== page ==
Questions tagged [constitution]

A constitution is a framework for government, and serves as a set of founding principles for the entity.

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If instances of electoral fraud were found, or suspected, in a presidential election, what would be the constitutional procedure for resolution?

The Trump administration seemed to be of the view that if they could show that a state had suffered electoral fraud, the Vice President or the Attorney General could simply demand that those states ...
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At what point in the election process must someone aspiring to be president meet the requirements established in the constitution? [duplicate]

US Representative Alexandria Ocasio-Cortez will reach the constitutionally required age to be eligible for presidency mere weeks before the 2024 Presidential elections. This means she definitely is ...
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Can the Federal Government Revoke Statehood?

Is this possible? Texas v. White says that states cannot unilaterally secede, but not that they cannot be kicked out. The Constitution (https://en.wikipedia.org/wiki/Admission_to_the_Union#Text) says ...
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Why does the government not introduce an amendment to the constitution to allow abortion?

Since the polls clearly show that the majority of the American people disagree with the Supreme Courts decision to overturn Roe vs. Wade, why does the US government not introduce an amendment to the ...
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How can the United Arab Emirates (UAE) consist of absolute monarchies if the UAE itself has a constitution?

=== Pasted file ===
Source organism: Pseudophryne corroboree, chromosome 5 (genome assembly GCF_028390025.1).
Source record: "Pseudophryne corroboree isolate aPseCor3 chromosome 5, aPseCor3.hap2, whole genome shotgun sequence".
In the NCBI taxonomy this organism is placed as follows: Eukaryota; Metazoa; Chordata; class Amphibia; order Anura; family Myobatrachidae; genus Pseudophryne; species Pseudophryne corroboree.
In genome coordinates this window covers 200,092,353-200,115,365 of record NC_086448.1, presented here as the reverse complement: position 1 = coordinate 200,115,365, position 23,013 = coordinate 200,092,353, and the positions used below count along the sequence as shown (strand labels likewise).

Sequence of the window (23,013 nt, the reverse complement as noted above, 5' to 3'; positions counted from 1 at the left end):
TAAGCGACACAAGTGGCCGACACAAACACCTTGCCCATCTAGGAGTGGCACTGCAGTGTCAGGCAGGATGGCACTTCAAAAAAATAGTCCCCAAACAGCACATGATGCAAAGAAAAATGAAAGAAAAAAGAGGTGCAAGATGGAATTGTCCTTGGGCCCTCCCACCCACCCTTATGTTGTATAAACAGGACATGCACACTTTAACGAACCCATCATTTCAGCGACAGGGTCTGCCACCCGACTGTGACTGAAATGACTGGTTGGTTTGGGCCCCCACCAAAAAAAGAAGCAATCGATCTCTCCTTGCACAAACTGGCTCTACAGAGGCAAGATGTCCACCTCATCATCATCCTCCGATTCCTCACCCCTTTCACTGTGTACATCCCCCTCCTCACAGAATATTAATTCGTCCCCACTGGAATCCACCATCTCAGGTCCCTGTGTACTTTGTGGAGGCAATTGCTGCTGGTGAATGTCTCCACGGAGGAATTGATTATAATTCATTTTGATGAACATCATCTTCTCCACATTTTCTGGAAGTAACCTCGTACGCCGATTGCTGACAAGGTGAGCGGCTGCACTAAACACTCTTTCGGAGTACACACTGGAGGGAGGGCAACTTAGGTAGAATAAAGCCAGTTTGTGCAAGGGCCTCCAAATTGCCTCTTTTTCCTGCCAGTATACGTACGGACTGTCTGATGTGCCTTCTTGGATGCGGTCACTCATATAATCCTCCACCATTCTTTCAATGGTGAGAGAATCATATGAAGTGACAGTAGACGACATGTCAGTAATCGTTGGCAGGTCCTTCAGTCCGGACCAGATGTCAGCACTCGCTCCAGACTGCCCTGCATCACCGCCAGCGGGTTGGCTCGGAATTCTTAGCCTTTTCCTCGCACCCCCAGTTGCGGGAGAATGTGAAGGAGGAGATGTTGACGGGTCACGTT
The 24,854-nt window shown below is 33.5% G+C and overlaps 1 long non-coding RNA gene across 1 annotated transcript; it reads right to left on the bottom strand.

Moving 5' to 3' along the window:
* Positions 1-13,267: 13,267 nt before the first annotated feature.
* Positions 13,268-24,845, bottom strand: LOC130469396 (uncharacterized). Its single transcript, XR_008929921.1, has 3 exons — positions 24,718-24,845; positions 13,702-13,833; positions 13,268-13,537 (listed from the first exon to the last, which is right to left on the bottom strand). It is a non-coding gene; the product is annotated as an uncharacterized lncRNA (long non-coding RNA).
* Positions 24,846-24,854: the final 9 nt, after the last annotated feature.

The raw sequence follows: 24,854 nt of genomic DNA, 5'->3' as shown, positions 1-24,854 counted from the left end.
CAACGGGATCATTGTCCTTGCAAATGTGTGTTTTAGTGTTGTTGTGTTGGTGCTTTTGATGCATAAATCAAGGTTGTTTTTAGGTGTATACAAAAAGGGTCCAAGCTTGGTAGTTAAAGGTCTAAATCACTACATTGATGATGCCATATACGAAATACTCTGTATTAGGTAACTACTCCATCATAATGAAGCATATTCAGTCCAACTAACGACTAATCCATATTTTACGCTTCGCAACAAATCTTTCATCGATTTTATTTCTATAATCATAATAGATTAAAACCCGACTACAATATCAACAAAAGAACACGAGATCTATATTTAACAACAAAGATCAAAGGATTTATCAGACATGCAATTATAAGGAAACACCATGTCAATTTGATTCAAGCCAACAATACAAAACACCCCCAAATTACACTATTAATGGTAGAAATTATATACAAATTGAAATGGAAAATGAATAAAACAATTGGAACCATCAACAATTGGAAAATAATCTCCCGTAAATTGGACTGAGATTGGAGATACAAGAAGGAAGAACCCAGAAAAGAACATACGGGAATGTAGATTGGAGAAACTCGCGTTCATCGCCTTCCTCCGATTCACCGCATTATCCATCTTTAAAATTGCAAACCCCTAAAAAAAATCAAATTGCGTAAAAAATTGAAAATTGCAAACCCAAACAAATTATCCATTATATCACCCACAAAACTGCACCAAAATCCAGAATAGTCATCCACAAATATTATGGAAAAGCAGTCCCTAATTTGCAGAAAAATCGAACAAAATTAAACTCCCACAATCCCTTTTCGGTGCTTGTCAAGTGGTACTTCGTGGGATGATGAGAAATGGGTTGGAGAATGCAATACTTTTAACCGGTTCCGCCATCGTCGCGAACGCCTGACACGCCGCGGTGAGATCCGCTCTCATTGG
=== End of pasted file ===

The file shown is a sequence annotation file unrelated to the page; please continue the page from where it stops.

It would seem that the constitution of the United Arab Emirates (UAE) would limit the power of its monarchs to some degree, thus they wouldn't be absolute monarchs. To what extent is the constitution ...
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Is there a formal notion of a declaration of war in the Ukrainian constitution?

In Feb 2022, president Zelensky declared martial law and general mobilization. Is there a more formal declaration of [state of] war he (or the Rada) could have issued, according to the Ukrainian ...
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Constitutional limits on the Standing Rules of the Senate

According to this comment by @RickSmith: "Congress may not 'ignore constitutional restraints or violate fundamental rights, and there should be a reasonable relation between the mode or method ...
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How does the unusual rule for dissolving Swedish Parliament come about?

Sweden - unlike other European countries - has a Parliament that serves fixed 4-year term. The Government can order extra elections to take place in between the 4-year term, but the extra elections do ...
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Can the US government outlaw the buying, selling and manufacture of arms?

I know the US Constitution covers the right to bear arms, but can the government theoretically ban the buying, selling and manufacture of arms?
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On what basis could the US federal government codify Roe v. Wade?

There are proposals to pass a federal law allowing abortion in all states, in case Roe v. Wade is overturned. Ignoring the political feasibility of passing such a law, on what constitutional basis can ...
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Germany putting industries or facilities "under state management" if they don't cooperate; provisions for it in the constitution? Precedent?

Fox News' April 28, 2022 Germany drops opposition to Russia oil embargo: report includes the following: The reversal from Germany – which had been one of the main opponents of the EU severing its oil ...
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When Congress passed the Equal Rights Amendment, why didn't they include the time limit in the amendment itself?

The Equal Rights Amendment was passed by Congress in 1972 and submitted to the states for ratification. Congress imposed (or tried to impose?) a 7-year time limit on ratification. There was precedent ...
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Why do most constitutions not have explicit requirement for simple majority vote to pass legislative decision? [closed]